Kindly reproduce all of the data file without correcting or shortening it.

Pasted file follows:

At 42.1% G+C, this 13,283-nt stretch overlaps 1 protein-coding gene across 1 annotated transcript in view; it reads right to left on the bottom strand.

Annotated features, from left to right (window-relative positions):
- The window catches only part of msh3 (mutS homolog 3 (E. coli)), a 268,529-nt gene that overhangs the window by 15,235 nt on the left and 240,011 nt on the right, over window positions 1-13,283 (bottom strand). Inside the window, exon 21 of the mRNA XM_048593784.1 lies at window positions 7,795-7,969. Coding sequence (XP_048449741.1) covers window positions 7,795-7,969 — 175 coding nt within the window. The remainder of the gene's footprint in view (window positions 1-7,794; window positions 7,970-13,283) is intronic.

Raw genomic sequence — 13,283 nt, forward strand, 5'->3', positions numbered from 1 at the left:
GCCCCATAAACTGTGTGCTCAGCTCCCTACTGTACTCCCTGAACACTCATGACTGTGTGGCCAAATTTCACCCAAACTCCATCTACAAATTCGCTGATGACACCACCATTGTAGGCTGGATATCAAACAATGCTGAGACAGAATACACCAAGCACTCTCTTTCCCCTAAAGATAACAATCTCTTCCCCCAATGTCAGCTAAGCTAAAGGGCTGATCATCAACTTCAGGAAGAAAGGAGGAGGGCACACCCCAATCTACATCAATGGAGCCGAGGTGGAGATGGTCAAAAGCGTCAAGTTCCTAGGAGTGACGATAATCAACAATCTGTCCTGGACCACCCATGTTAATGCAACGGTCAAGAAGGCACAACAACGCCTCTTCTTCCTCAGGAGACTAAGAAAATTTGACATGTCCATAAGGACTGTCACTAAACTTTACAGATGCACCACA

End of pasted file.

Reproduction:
At 42.1% G+C, this 13,283-nt stretch overlaps 1 protein-coding gene across 1 annotated transcript in view; it reads right to left on the bottom strand.

Annotated features, from left to right (window-relative positions):
- The window catches only part of msh3 (mutS homolog 3 (E. coli)), a 268,529-nt gene that overhangs the window by 15,235 nt on the left and 240,011 nt on the right, over window positions 1-13,283 (bottom strand). Inside the window, exon 21 of the mRNA XM_048593784.1 lies at window positions 7,795-7,969. Coding sequence (XP_048449741.1) covers window positions 7,795-7,969 — 175 coding nt within the window. The remainder of the gene's footprint in view (window positions 1-7,794; window positions 7,970-13,283) is intronic.

Raw genomic sequence — 13,283 nt, forward strand, 5'->3', positions numbered from 1 at the left:
GCCCCATAAACTGTGTGCTCAGCTCCCTACTGTACTCCCTGAACACTCATGACTGTGTGGCCAAATTTCACCCAAACTCCATCTACAAATTCGCTGATGACACCACCATTGTAGGCTGGATATCAAACAATGCTGAGACAGAATACACCAAGCACTCTCTTTCCCCTAAAGATAACAATCTCTTCCCCCAATGTCAGCTAAGCTAAAGGGCTGATCATCAACTTCAGGAAGAAAGGAGGAGGGCACACCCCAATCTACATCAATGGAGCCGAGGTGGAGATGGTCAAAAGCGTCAAGTTCCTAGGAGTGACGATAATCAACAATCTGTCCTGGACCACCCATGTTAATGCAACGGTCAAGAAGGCACAACAACGCCTCTTCTTCCTCAGGAGACTAAGAAAATTTGACATGTCCATAAGGACTGTCACTAAACTTTACAGATGCACCACA